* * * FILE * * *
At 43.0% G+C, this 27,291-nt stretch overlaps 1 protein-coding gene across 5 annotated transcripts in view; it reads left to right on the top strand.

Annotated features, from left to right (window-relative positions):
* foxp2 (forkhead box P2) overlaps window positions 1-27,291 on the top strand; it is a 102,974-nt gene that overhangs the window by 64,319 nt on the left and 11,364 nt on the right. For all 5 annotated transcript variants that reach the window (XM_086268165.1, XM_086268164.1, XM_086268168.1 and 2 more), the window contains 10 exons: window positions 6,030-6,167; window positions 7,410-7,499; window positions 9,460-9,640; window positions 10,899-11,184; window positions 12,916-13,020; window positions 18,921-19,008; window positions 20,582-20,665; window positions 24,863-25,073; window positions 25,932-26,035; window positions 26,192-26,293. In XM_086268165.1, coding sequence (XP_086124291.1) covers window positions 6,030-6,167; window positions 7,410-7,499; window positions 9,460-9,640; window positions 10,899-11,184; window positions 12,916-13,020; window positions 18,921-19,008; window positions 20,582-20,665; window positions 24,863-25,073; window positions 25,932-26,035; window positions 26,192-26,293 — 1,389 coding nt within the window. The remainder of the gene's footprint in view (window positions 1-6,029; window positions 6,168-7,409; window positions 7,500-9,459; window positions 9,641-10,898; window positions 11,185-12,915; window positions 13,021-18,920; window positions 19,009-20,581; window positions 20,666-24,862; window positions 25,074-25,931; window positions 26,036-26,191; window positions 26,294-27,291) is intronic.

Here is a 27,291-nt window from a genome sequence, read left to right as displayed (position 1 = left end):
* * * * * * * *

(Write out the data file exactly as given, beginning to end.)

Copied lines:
At 43.0% G+C, this 27,291-nt stretch overlaps 1 protein-coding gene across 5 annotated transcripts in view; it reads left to right on the top strand.

Annotated features, from left to right (window-relative positions):
* foxp2 (forkhead box P2) overlaps window positions 1-27,291 on the top strand; it is a 102,974-nt gene that overhangs the window by 64,319 nt on the left and 11,364 nt on the right. For all 5 annotated transcript variants that reach the window (XM_086268165.1, XM_086268164.1, XM_086268168.1 and 2 more), the window contains 10 exons: window positions 6,030-6,167; window positions 7,410-7,499; window positions 9,460-9,640; window positions 10,899-11,184; window positions 12,916-13,020; window positions 18,921-19,008; window positions 20,582-20,665; window positions 24,863-25,073; window positions 25,932-26,035; window positions 26,192-26,293. In XM_086268165.1, coding sequence (XP_086124291.1) covers window positions 6,030-6,167; window positions 7,410-7,499; window positions 9,460-9,640; window positions 10,899-11,184; window positions 12,916-13,020; window positions 18,921-19,008; window positions 20,582-20,665; window positions 24,863-25,073; window positions 25,932-26,035; window positions 26,192-26,293 — 1,389 coding nt within the window. The remainder of the gene's footprint in view (window positions 1-6,029; window positions 6,168-7,409; window positions 7,500-9,459; window positions 9,641-10,898; window positions 11,185-12,915; window positions 13,021-18,920; window positions 19,009-20,581; window positions 20,666-24,862; window positions 25,074-25,931; window positions 26,036-26,191; window positions 26,294-27,291) is intronic.

Here is a 27,291-nt window from a genome sequence, read left to right as displayed (position 1 = left end):